Effect of Meditative Movement on Affect and Flow in Qigong Practitioners

Pasi Pölönen, Otto Lappi, Mari Tervaniemi

Forskningsoutput: TidskriftsbidragArtikelVetenskapligPeer review

Sammanfattning

Qigong is a Meditative Movement exercise that consists of mindful movements, regulation of breathing and attentional control. In this study we investigated whether Qigong practice might be associated with the affect and flow of its practitioners during the exercise. Although practitioners of Meditative Movement anecdotally describe flow-like experiences and strong effects on affect there are only a few empirical studies that focus on acute effects of Qigong practice on affect, and to our knowledge none on flow. Understanding these phenomena could shed new light on the interrelationship between body movement and the embodied mind. Self-reported affect and flow of qigong practitioners (N = 19) was probed in four qigong sessions, 1 week apart, each lasting about an hour. We used the PANAS (Positive And Negative Affect Schedule) to measure self-reported affect pre- and post-session. Additionally, open-ended questions were used to further inquire the specific quality of the post-session affect. Flow was measured using the Flow Short Scale, twice during each Qigong session and once after it. Our results confirm previous studies that Qigong practice shifts affect toward positive valence. Content analysis of the open-ended questions further revealed that the resulting experience can be described as restful, relaxed, happy, balanced, and clear. Although the lack of a control group/condition preclude drawing firm causal conclusions, our results indicate that Qigong practice produced flow already 20 min into the session, and that flow state intensified at 40 and 60 min. Future directions for studying affect and flow in meditative exercise are discussed.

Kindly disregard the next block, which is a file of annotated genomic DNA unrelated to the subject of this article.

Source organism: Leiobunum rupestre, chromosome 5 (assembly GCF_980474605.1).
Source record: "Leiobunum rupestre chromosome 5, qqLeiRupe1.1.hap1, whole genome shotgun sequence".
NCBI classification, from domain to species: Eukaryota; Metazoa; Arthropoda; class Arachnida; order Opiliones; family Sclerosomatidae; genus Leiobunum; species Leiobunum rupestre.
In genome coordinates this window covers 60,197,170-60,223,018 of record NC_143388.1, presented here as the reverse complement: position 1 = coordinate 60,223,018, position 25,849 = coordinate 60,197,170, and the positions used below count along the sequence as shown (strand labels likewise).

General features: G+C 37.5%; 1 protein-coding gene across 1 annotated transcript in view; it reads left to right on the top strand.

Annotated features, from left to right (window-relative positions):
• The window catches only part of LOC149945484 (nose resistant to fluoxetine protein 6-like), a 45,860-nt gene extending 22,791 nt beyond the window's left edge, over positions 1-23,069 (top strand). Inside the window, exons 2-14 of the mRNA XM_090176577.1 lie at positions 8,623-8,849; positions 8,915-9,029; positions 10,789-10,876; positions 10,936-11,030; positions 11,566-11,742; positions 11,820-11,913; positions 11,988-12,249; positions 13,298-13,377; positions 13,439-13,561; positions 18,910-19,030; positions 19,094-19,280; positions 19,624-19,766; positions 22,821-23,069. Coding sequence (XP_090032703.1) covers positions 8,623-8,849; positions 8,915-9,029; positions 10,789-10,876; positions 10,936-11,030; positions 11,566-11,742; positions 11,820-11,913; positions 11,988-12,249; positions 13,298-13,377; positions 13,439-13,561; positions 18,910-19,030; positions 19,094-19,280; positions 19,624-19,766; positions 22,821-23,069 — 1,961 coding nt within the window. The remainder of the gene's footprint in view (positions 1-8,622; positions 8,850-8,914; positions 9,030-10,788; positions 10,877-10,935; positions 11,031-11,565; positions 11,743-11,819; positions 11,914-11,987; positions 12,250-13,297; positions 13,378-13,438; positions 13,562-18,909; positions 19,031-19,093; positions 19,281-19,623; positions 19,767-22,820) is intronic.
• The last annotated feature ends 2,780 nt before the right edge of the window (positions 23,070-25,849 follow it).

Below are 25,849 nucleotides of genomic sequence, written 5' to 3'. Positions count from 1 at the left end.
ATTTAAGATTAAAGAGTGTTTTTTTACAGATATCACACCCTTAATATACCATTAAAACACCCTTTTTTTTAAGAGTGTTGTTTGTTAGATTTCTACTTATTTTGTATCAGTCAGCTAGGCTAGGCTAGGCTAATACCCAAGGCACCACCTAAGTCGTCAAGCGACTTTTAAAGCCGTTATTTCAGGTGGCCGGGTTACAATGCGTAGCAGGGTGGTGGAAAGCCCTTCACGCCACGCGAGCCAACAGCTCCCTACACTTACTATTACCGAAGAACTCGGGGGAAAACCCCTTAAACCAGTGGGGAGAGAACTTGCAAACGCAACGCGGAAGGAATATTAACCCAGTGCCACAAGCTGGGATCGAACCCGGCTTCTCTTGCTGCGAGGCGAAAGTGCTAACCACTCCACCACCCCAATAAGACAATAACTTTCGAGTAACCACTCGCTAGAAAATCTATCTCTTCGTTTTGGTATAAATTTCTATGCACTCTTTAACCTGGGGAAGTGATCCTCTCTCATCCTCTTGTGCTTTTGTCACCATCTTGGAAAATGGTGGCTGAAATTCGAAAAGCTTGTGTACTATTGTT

Originalspråkengelska
Artikelnummer2375
TidskriftFrontiers in Psychology
Volym10
Antal sidor13
ISSN1664-1078
DOI
StatusPublicerad - 22 okt 2019
MoE-publikationstypA1 Tidskriftsartikel-refererad

Vetenskapsgrenar

  • 515 Psykologi
  • 6162 Kognitionsvetenskap

Citera det här

@article{507938d8116547e19f0657716e93bf82,
title = "Effect of Meditative Movement on Affect and Flow in Qigong Practitioners",
abstract = "Qigong is a Meditative Movement exercise that consists of mindful movements, regulation of breathing and attentional control. In this study we investigated whether Qigong practice might be associated with the affect and flow of its practitioners during the exercise. Although practitioners of Meditative Movement anecdotally describe flow-like experiences and strong effects on affect there are only a few empirical studies that focus on acute effects of Qigong practice on affect, and to our knowledge none on flow. Understanding these phenomena could shed new light on the interrelationship between body movement and the embodied mind. Self-reported affect and flow of qigong practitioners (N = 19) was probed in four qigong sessions, 1 week apart, each lasting about an hour. We used the PANAS (Positive And Negative Affect Schedule) to measure self-reported affect pre- and post-session. Additionally, open-ended questions were used to further inquire the specific quality of the post-session affect. Flow was measured using the Flow Short Scale, twice during each Qigong session and once after it. Our results confirm previous studies that Qigong practice shifts affect toward positive valence. Content analysis of the open-ended questions further revealed that the resulting experience can be described as restful, relaxed, happy, balanced, and clear. Although the lack of a control group/condition preclude drawing firm causal conclusions, our results indicate that Qigong practice produced flow already 20 min into the session, and that flow state intensified at 40 and 60 min. Future directions for studying affect and flow in meditative exercise are discussed.",
keywords = "515 Psychology, exercise, meditative movement, flow experience, affect, Qigong, AFFECTIVE RESPONSES, 6162 Cognitive science",
author = "Pasi P{\"o}l{\"o}nen and Otto Lappi and Mari Tervaniemi",
year = "2019",
month = "10",
day = "22",
doi = "10.3389/fpsyg.2019.02375",